The government must invest in today’s youth to avoid a lost generation

Ben Fox argues the government must invest in the youth of today to avoid a lost generation.

Earlier this week the OECD released it’s “Off to a good start? Jobs for Youth” report, analysing how the financial crisis has hit the young harder than any other demographic group. The findings demonstrate the severity of the crisis in different countries and also the effectiveness of government stimulus measures taken in 2009 and the first two quarters of 2010 to combat the worst effects of the recession.

The OECD figures seem to bear out Labour’s claim that the stimulus measures used by the UK between 2008 and 2010 kept a lid on youth unemployment levels relative to other OECD and EU countries, and particularly other countries who suffered from an over-reliance on the property and financial sectors. For example, Spain, Ireland and the United States have all seen youth unemployment increase dramatically – particularly Spain and Ireland where the rates have gone from just under 20% to 40% for Spain and from under 10% to 30% in Ireland. The youth unemployment rate in the UK increased by 4.8%. 

Percentage of youth 15-29 having left education in selected European countries, 2005-07

Of the OECD countries, Britain is in the upper mid-table. Germany and Austria are the only countries where youth unemployment has actually fallen since 2007, but that can be explained by the stronger than average growth in those countries this year and also their well-established apprenticeship and vocational training programmes.

However, the data also reveals a huge problem for Britain’s youth. At 18.9%, the unemployment rate for 16-24 is still more than double the national average of 7.9%. Moreover, the employment rate of 16-24 year olds in the UK has fallen from 52.1% in 2009 to 47.1% in Q3 of 2010, compared to a 2% fall in the EU and a 1.6% drop in the rest of the OECD. This compares poorly with the national employment rate in the UK of 70.6%.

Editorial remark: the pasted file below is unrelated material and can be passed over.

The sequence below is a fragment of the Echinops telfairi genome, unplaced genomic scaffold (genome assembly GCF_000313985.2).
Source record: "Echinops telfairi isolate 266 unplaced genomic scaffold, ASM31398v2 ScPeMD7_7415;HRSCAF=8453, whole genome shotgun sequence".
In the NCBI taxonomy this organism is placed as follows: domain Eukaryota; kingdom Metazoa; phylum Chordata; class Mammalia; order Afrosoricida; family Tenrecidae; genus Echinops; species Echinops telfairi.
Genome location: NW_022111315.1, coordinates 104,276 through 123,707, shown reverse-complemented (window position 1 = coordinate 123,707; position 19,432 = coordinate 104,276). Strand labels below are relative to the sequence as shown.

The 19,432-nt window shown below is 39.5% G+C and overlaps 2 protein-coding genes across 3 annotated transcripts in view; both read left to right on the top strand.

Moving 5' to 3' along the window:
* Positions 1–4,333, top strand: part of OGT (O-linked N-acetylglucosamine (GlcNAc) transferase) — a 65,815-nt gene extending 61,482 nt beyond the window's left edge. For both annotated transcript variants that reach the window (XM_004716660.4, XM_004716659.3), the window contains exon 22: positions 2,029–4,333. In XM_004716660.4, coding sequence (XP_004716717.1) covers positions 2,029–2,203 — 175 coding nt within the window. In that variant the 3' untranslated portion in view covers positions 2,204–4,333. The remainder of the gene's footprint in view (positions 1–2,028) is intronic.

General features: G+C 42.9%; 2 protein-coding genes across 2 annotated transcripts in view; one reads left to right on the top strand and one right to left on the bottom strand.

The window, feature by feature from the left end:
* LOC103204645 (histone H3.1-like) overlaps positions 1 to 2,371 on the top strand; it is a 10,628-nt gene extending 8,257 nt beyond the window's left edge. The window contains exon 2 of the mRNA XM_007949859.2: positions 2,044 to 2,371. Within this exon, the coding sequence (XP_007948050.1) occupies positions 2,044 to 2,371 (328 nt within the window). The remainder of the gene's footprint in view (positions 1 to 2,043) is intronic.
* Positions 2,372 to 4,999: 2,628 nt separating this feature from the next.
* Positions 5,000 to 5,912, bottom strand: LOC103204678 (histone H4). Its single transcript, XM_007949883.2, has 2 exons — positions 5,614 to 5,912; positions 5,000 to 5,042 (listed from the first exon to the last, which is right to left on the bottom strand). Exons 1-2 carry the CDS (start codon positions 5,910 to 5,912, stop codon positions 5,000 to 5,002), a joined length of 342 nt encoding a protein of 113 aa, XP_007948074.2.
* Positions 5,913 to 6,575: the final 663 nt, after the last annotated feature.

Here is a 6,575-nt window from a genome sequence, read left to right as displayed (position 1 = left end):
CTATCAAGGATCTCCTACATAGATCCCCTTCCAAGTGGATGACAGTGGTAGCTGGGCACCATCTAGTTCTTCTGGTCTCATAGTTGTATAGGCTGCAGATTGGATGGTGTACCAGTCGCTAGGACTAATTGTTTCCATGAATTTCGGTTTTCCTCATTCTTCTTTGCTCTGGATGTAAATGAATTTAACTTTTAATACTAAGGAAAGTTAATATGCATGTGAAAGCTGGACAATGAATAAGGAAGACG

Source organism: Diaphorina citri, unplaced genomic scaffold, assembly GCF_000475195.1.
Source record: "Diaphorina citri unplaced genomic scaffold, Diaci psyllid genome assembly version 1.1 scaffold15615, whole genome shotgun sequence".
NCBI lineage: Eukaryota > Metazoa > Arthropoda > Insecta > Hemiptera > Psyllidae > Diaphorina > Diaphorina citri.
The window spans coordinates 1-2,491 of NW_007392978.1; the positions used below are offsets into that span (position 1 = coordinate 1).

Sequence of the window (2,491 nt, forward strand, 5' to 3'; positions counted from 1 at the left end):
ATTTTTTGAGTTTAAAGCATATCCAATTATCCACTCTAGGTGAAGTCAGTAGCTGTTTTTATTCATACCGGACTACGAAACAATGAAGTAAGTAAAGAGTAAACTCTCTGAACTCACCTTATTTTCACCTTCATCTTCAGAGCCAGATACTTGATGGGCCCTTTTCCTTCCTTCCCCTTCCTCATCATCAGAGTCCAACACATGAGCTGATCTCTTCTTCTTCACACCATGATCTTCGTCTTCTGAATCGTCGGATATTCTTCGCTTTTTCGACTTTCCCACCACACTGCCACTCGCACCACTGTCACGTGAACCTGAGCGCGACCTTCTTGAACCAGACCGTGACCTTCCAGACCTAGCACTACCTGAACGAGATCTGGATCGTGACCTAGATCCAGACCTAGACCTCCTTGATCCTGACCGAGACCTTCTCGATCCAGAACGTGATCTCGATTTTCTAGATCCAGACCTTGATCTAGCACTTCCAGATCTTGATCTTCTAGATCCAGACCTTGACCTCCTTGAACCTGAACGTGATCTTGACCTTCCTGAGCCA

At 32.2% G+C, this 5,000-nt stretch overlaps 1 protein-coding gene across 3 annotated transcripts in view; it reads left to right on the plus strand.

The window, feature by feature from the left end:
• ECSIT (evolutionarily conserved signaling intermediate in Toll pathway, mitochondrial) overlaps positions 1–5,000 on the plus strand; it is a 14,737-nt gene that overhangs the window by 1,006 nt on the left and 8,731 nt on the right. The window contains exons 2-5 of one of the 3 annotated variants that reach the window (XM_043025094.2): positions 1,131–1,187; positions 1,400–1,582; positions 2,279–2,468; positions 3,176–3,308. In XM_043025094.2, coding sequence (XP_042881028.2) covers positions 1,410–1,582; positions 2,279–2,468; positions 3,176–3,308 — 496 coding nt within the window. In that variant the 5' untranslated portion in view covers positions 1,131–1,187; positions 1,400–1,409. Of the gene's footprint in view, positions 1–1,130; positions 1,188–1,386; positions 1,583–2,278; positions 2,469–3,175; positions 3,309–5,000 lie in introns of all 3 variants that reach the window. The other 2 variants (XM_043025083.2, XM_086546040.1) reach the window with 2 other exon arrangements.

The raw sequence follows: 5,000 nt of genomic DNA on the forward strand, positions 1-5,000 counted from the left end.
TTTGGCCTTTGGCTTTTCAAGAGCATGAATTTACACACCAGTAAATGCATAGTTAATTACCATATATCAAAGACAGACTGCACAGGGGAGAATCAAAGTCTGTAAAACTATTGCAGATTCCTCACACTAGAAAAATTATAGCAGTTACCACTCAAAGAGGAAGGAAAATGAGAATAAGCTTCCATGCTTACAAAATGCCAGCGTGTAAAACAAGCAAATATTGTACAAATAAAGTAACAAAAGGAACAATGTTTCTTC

Elsewhere, the unemployment rate as a proportion of the labour force is 18.9% according to the OECD, the same as at the start of 2009, compared to a slight increase in the EU and the OECD. This, however, still leaves the UK youth unemployment rate at 0.4% higher than the OECD average. Since Q3 of 2007 when Northern Rock collapsed, the UK has actually kept youth unemployment lower than the OECD average and the 21 EU countries in the OECD.

Bearing in mind that these OECD figures only go up to Q3 of 2010 when the stimulus measures taken by most OECD countries in 2008 and 2009 are starting to end, a future of austerity and further job losses would very probably hit those aged 16-24 harder than the rest of the labour force.

So, what’s the solution? Given that the government’s own Office of Budgetary Responsibility, the OECD and the IMF are predicting sluggish growth and rising unemployment in Britain in 2011 and 2012, our young people are in grave danger of being left behind. The Coalition would be foolish to ignore the advice of the OECD and the success of the likes of Germany and Austria. More investment for apprenticeships and vocational training is a no-brainer. It doesn’t require significant investment but creates a more skilled and diverse work-force. Similarly, the government should provide economic incentives to companies to hire young people, particularly those who have completed or are completing apprenticeship schemes.

Youth unemployment should be one area where stimulus measures should continue to be made regardless of the economic circumstances, especially since the number of people aged over 40 is now higher than the proportion that are younger. This demographic shift is unlikely to get any change in the short to medium term future.

In short, Labour was not the best performing government in tailoring policies to safeguard its young people, but it had a better record than most. The Coalition should not abandon Labour’s policies, but develop and expand them to safeguard our next generation.

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